Baking with a Twist

Made in America, Odd Jobs, People, Traditions
on April 5, 2009
Amy Dragoo Tom Sturgis and his wife pose with their son Bruce outside the nation's first commercial pretzel bakery in Lititz, Pa.

Tom Sturgis, 74, rolls a foot-long piece of dough on a wooden table at Julius Sturgis Pretzel Bakery in Lititz, Pa. (pop. 9,029). After shaping the dough into a U, he crosses its ends, twists once and presses the ends into the bottom of a jumbo pretzel.

For Sturgis, pretzel twisting is entwined with family and American history. "We're America's first pretzel-baking family," says Tom, whose great-grandfather opened the nation's first commercial pretzel bakery nearly 150 years ago.

According to legend, in 1850 Julius Sturgis was apprenticing at a Lititz bread bakery when a hobo stopped by looking for work. Julius didn't have a job for him, but offered him something to eat and, in return, the grateful man gave him a recipe for hard pretzels. With the recipe, Julius perfected the process for baking hard pretzels and, in 1861, moved his family into a 1784 stone house on Main Street and opened a pretzel bakery.

"Other bakeries made soft pretzels, but like bread, they were best when they were fresh," says Bruce, who works alongside his father, Tom, at Tom Sturgis Pretzels, which the family opened in 1970 in nearby Shillington (pop. 5,059). "Julius thought that if he dried the pretzel, it would last another week or two or three."
While Julius put the crunchiness in pretzels in America, an Italian monk is believed to have created the first soft pretzel in 610 when he took leftover bread dough and twisted it into the shape of a child's arms crossed over his chest in prayer. The little rewards, or pretiolas, were sprinkled with sugar and given to children who learned their prayers.

Nowadays, visitors to the historic Julius Sturgis bakery get a hands-on lesson and an appreciation for the pretzel-making process of the 19th century. During Julius' day, workers could twist 30 or more pretzels in a minute. Once twisted, pretzels were set on boards and allowed to rise, dipped in a lye solution for quick browning and flavor, drained, salted and placed in ovens with long-handled wooden paddles.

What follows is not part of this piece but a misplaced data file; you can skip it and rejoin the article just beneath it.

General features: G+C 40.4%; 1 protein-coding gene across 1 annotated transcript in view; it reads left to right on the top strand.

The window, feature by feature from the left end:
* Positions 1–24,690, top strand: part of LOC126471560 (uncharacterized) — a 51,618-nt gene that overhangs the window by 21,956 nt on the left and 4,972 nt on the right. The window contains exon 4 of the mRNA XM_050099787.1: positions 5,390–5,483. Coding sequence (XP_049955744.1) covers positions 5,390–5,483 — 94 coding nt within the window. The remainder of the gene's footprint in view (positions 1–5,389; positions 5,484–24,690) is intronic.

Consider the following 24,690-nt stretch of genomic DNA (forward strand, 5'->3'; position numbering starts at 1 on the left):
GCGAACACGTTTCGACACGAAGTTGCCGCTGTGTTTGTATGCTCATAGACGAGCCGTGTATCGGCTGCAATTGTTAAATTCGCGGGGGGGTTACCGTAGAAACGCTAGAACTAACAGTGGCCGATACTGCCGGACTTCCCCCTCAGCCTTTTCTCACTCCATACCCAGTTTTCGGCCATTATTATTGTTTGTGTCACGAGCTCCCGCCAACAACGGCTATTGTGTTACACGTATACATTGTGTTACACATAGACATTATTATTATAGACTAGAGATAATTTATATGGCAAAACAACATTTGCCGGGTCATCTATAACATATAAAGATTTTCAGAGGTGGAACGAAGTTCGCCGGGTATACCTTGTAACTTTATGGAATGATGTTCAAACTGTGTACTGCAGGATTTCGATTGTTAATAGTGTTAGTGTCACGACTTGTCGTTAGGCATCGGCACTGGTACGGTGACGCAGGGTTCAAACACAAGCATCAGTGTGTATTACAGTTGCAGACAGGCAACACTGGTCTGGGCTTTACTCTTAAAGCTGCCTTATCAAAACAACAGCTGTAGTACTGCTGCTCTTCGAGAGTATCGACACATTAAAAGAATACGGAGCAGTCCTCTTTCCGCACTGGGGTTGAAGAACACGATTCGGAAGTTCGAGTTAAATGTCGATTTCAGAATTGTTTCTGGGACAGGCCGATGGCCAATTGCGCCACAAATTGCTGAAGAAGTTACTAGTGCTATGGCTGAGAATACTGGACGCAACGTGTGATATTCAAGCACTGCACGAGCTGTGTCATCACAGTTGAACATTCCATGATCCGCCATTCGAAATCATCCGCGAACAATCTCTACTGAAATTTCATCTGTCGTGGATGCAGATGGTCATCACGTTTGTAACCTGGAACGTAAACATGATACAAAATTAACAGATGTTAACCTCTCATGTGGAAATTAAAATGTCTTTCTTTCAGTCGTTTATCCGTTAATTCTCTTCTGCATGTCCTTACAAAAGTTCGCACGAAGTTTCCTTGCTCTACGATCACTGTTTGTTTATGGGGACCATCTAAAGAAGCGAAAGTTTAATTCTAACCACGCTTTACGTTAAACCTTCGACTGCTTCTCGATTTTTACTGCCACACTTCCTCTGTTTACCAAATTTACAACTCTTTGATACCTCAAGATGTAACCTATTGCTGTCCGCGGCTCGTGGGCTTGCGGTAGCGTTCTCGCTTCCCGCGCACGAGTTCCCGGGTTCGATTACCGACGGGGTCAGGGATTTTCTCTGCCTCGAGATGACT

"The ovens got so hot that the salt danced," says Tom, opening one of the cast-iron doors on the brick hearths that produced the family's original pretzels.

After baking, pretzels were loaded into wire mesh trays and hoisted by wooden elevator to the second floor to dry from the heat of the ovens below.

Today, 29 employees of Tom Sturgis Pretzels make the salty snacks using the family's time-tested recipe, but now machines mix the flour, water, malt and yeast in 600-pound batches, and shape the dough into twisted pretzels, thin and thick logs, and bite-size nuggets. Pretzels bake in stone hearth ovens at 550 degrees for six minutes and dry for 30 minutes at 250 degrees. Toppings, such as cheese, are added and machines bag the pretzels.

About 4 million pounds of Tom Sturgis Pretzels are sold each year at retail stores, most within 150 miles of Shillington. Competing with national pretzel companies for supermarket shelf space is the biggest challenge for the family-owned bakery.

"We try to get on the store shelves the old-fashioned way, by selling a quality product," says sales manager Tim Snyder, 59, Tom's brother-in-law.

The Sturgis family takes pride in both its historic and modern bakeries, as well as its long tradition of filling America's snack bowls.

"The pretzel industry as a whole started right here in these four ovens," says Snyder, standing in the bakery where Julius Sturgis first twisted, baked and dried pretzels to crunchy perfection.

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